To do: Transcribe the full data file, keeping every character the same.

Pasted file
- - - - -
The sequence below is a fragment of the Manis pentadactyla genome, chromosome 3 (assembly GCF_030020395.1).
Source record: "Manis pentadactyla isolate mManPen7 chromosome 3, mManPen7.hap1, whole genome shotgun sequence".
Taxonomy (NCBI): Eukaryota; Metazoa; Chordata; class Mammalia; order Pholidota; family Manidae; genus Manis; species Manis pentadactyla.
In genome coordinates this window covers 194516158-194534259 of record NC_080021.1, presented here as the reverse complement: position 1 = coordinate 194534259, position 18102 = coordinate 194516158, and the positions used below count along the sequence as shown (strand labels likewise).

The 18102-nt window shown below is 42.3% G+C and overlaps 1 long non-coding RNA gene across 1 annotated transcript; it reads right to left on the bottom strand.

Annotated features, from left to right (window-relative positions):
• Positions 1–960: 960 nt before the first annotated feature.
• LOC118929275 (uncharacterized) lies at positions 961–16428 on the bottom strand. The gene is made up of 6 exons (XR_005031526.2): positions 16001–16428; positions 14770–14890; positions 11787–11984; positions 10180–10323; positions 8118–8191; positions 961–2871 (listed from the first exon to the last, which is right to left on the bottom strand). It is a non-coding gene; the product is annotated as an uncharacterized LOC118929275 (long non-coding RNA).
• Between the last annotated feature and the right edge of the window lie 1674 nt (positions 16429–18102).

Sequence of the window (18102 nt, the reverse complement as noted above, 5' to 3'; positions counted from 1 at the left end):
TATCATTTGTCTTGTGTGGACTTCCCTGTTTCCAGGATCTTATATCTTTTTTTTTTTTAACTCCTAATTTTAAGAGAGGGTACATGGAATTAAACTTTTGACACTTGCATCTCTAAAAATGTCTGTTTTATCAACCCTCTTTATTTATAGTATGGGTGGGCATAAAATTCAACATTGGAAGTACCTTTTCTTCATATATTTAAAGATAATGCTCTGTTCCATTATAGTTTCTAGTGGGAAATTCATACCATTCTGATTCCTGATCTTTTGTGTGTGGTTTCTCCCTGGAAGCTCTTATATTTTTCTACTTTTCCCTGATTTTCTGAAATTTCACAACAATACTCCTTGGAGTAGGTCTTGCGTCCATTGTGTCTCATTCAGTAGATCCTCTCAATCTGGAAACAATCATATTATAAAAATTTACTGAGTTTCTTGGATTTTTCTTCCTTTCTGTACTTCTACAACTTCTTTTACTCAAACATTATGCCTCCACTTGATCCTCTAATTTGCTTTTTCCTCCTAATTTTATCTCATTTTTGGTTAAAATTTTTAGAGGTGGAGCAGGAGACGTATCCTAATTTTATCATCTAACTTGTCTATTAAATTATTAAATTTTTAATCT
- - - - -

The sequence below is a fragment of the Manis pentadactyla genome, chromosome 3 (assembly GCF_030020395.1).
Source record: "Manis pentadactyla isolate mManPen7 chromosome 3, mManPen7.hap1, whole genome shotgun sequence".
Taxonomy (NCBI): Eukaryota; Metazoa; Chordata; class Mammalia; order Pholidota; family Manidae; genus Manis; species Manis pentadactyla.
In genome coordinates this window covers 194516158-194534259 of record NC_080021.1, presented here as the reverse complement: position 1 = coordinate 194534259, position 18102 = coordinate 194516158, and the positions used below count along the sequence as shown (strand labels likewise).

The 18102-nt window shown below is 42.3% G+C and overlaps 1 long non-coding RNA gene across 1 annotated transcript; it reads right to left on the bottom strand.

Annotated features, from left to right (window-relative positions):
• Positions 1–960: 960 nt before the first annotated feature.
• LOC118929275 (uncharacterized) lies at positions 961–16428 on the bottom strand. The gene is made up of 6 exons (XR_005031526.2): positions 16001–16428; positions 14770–14890; positions 11787–11984; positions 10180–10323; positions 8118–8191; positions 961–2871 (listed from the first exon to the last, which is right to left on the bottom strand). It is a non-coding gene; the product is annotated as an uncharacterized LOC118929275 (long non-coding RNA).
• Between the last annotated feature and the right edge of the window lie 1674 nt (positions 16429–18102).

Sequence of the window (18102 nt, the reverse complement as noted above, 5' to 3'; positions counted from 1 at the left end):
TATCATTTGTCTTGTGTGGACTTCCCTGTTTCCAGGATCTTATATCTTTTTTTTTTTTAACTCCTAATTTTAAGAGAGGGTACATGGAATTAAACTTTTGACACTTGCATCTCTAAAAATGTCTGTTTTATCAACCCTCTTTATTTATAGTATGGGTGGGCATAAAATTCAACATTGGAAGTACCTTTTCTTCATATATTTAAAGATAATGCTCTGTTCCATTATAGTTTCTAGTGGGAAATTCATACCATTCTGATTCCTGATCTTTTGTGTGTGGTTTCTCCCTGGAAGCTCTTATATTTTTCTACTTTTCCCTGATTTTCTGAAATTTCACAACAATACTCCTTGGAGTAGGTCTTGCGTCCATTGTGTCTCATTCAGTAGATCCTCTCAATCTGGAAACAATCATATTATAAAAATTTACTGAGTTTCTTGGATTTTTCTTCCTTTCTGTACTTCTACAACTTCTTTTACTCAAACATTATGCCTCCACTTGATCCTCTAATTTGCTTTTTCCTCCTAATTTTATCTCATTTTTGGTTAAAATTTTTAGAGGTGGAGCAGGAGACGTATCCTAATTTTATCATCTAACTTGTCTATTAAATTATTAAATTTTTAATCT